CBA and the National Biodiesel Board (NBB) are engaged with ARB staff on a variety of issues, including those related to the agency's planned staff review of the LCFS. This includes providing feedback on the proposed new CA GREET model and the proposed standard defaults for inputs, including methanol and catalyst, as well as the financial significance of very small differences in CI scores.

With NBB, CBA has submitted several joint comment letters arguing for a "QAP+LCFS" compliance approach, which would dramatically reduce costs for the industry and California fuel consumers, and responding to ARB requests for input on specific issues.

CBA members receive updates on the progress of this rulemaking in the monthly newsletter and on the Members Only webpage. Public comment letters are posted here: http://www.arb.ca.gov/fuels/lcfs/workshops/feedback.htm#06022016.

ARB's LCFS meetings page has details and updated presentations: http://www.arb.ca.gov/fuels/lcfs/lcfs_meetings/lcfs_meetings.htm#06022016.


Court Ruling in POET Case Freezes Diesel Compliance at 2017 Levels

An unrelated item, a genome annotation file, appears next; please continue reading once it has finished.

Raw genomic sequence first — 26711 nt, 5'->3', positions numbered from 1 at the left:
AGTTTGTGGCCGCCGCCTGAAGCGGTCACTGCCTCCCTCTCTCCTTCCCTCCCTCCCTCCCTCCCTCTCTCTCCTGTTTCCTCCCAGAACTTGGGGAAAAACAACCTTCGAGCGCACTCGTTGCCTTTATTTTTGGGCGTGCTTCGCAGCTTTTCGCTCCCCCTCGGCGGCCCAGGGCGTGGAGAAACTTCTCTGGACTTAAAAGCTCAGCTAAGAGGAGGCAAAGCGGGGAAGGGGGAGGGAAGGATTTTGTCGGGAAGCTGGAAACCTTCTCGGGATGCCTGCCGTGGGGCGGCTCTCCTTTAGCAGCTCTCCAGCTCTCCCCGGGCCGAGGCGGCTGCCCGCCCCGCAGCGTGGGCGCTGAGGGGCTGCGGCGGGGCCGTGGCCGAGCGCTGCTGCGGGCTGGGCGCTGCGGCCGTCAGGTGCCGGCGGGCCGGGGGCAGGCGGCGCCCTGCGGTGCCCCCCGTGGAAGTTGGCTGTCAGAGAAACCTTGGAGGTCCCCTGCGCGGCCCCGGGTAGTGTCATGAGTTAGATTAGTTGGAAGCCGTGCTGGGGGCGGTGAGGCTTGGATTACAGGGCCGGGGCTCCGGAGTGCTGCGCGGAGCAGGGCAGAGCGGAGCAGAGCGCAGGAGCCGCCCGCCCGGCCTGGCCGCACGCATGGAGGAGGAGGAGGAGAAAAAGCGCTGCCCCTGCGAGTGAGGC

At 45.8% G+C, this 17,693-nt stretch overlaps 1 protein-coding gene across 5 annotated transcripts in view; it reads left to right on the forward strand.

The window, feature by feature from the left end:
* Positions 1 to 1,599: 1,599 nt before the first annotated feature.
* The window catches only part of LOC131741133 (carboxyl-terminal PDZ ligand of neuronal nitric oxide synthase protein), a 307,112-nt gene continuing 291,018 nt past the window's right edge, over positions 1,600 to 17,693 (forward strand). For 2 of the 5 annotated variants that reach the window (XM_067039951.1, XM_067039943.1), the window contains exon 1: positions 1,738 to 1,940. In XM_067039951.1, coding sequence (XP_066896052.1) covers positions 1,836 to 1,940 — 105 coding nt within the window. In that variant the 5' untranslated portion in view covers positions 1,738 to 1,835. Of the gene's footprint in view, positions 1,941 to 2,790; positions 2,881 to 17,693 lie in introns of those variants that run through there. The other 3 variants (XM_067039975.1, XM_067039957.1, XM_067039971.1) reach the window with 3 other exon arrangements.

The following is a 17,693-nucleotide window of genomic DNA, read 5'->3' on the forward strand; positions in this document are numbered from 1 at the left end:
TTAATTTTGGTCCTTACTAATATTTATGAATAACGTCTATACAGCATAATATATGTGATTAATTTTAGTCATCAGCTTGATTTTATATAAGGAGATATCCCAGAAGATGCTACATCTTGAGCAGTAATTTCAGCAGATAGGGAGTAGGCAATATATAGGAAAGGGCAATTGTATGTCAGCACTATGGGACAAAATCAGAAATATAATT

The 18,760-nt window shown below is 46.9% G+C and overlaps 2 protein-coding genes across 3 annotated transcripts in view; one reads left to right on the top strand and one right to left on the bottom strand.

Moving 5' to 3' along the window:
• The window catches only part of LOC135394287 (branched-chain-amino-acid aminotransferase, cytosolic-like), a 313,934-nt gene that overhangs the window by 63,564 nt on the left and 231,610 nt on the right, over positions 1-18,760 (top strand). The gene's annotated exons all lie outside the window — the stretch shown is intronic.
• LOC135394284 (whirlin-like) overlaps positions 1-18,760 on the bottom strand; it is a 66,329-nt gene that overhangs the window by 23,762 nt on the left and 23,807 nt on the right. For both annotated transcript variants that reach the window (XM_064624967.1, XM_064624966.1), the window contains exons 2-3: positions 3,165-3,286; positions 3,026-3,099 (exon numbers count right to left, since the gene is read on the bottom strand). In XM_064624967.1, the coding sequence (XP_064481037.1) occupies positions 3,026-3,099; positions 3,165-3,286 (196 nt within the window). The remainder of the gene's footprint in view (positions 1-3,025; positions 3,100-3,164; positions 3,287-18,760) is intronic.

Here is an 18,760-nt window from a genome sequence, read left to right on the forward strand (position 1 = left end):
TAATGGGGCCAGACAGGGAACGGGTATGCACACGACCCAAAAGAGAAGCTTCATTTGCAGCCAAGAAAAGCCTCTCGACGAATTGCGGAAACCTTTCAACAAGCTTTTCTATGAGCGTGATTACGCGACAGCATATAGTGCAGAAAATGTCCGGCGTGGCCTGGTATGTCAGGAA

Keeps LCFS and Alternative Diesel Fuel Regulation in Place

 
The 5th District Court of Appeals heard oral arguments in the case of POET v. ARB on March 23rd, 2017. The attorneys for POET argued that the California Air Resources Board (ARB) acted in bad faith by not completely addressing the CEQA violations as directed by the Court and sought a suspension of the LCFS to 2013 levels and a complete severance of biodiesel from the regulation.

The Attorney General's office, representing ARB, argued that ARB did act in good faith by adopting the Alternative Diesel Fuel regulation and disclosing through numerous public hearings the NOx issues related to biodiesel. The Attorney General argued POET's remedy would harm the biodiesel industry and others who are not to blame for the unintended mistakes of the ARB. She also argued POET's remedy would have negative impacts on the environment. The Attorney General requested the Court to request ARB to address the needed corrections in a timely fashion with no changes to the LCFS. In the alternative, the Attorney General argued that ARB could suspend LCFS credits for biodiesel for the remainder of 2017 and leave the other elements of the LCFS intact, giving the ARB enough time to address the remaining CEQA violations.